Sat, Feb 19, 2005 - Page 5 News List

Nepal's government cuts communications

BLACKOUT Service to land-line phones was blocked yesterday, while the king rebutted critics of his seizure of power in a message to the nation


The royal government plunged Nepal into a communications blackout yesterday -- its traditional Democracy Day -- cutting phone service to thwart opposition activists trying to organize the first nationwide protests against the king's seizure of power this month.

King Gyanendra said in a message to the nation that he seized power only to save the country's democracy from communist rebels and corrupt politicians, while his government's forces boosted security throughout the country.

An official in Washington said overnight that the monarch had assured the US government that he will start restoring democracy within 100 days. The official said Washington would consider suspending its security aid for Nepal if the king fails to follow through on that pledge.

Gyanendra sacked an interim government, suspended civil liberties and imposed emergency rule on Feb. 1, claiming he needed the authority to combat guerrillas who have fought since 1996 to replace the constitutional monarchy with a communist regime. Political leaders, students, human rights activists, journalists and trade unionists have been detained under the emergency.

For days following the royal takeover, Nepal's communications links to the outside world were virtually severed. Land-line phone links later resumed, though mobile phone service has remained disconnected since the emergency declaration.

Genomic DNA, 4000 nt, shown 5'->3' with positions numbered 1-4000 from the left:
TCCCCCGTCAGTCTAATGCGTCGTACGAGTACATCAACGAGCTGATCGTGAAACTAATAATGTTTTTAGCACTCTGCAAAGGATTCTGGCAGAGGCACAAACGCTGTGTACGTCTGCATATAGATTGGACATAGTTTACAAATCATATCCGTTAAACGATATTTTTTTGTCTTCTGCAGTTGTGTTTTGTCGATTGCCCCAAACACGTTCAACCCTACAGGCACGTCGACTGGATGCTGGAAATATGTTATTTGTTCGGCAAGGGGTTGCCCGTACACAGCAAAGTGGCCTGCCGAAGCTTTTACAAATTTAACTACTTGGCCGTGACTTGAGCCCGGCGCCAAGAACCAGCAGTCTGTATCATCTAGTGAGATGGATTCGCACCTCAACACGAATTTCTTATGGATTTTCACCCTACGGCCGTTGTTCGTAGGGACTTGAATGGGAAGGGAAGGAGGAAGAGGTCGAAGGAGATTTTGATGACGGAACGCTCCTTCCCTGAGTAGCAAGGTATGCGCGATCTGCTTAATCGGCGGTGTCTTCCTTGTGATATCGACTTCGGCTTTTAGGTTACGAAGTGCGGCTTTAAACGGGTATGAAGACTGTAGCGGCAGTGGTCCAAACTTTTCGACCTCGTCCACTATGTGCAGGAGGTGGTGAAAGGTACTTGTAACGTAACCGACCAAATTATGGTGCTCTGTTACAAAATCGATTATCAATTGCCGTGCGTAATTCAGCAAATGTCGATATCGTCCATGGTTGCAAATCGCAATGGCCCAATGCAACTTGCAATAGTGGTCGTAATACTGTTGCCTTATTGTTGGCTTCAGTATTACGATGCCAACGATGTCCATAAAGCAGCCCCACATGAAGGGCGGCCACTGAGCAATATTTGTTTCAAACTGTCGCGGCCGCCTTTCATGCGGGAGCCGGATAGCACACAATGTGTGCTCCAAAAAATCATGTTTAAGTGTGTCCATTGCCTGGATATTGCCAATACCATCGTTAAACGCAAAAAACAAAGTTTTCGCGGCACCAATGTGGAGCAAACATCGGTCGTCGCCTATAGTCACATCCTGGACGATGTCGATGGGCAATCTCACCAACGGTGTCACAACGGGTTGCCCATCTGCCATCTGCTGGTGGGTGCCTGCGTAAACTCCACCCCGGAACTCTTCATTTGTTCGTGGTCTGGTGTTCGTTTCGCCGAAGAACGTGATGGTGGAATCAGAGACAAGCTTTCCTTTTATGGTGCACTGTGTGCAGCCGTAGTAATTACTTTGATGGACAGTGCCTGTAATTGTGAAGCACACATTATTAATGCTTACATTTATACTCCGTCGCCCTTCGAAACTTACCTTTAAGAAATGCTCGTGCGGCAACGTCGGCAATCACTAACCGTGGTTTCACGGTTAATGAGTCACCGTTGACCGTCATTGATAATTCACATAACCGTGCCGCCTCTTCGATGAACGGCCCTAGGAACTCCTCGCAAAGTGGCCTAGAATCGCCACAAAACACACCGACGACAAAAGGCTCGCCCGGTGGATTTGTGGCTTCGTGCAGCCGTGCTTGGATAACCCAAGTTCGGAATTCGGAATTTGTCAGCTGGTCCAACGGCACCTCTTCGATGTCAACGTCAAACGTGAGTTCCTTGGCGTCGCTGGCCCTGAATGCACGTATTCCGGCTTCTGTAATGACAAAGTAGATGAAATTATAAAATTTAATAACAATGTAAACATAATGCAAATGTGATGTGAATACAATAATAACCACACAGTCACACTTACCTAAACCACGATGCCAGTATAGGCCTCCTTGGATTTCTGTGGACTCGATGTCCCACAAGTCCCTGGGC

Land-line phone service was severed again yesterday.

Critics have slammed the king's moves as a setback for democracy, with the US, Britain, India and other nations recalling their ambassadors this week. The king rejected the criticism in a written message to his nation yesterday, saying his takeover was made necessary by the rebels and by corrupt and squabbling politicians.

Gyanendra said that "terrorist activities" -- typically meaning rebel attacks -- and "politics far removed from the common man" had put the country's democracy at risk, adding to "growing disillusionment with democracy itself."

"It is clear to our countrymen that we ourselves had to take steps to extricate the country and multiparty democracy from this morass," he said.

"We are taking out peaceful rallies demanding restoration of democracy in Nepal. We will also urge the people and other parties to join in our protests," said Mahesh Acharya, a central member of the Nepali Congress, the largest opposition party.

The government planned its own events to mark Democracy Day, with Gyanendra scheduled to preside over a military parade.

"We are going to celebrate Democracy Day in a big way. Maybe the Maoists will plan to do something. Security will be tight," army spokesman Brigadier General Dipak Gurung told The Associated Press. "We are very vigilant."

Except for an attack on a jail, the rebels have refrained from major assaults since the king's takeover. More than 10,500 people have been killed in Nepal's insurgency since it started in 1996.

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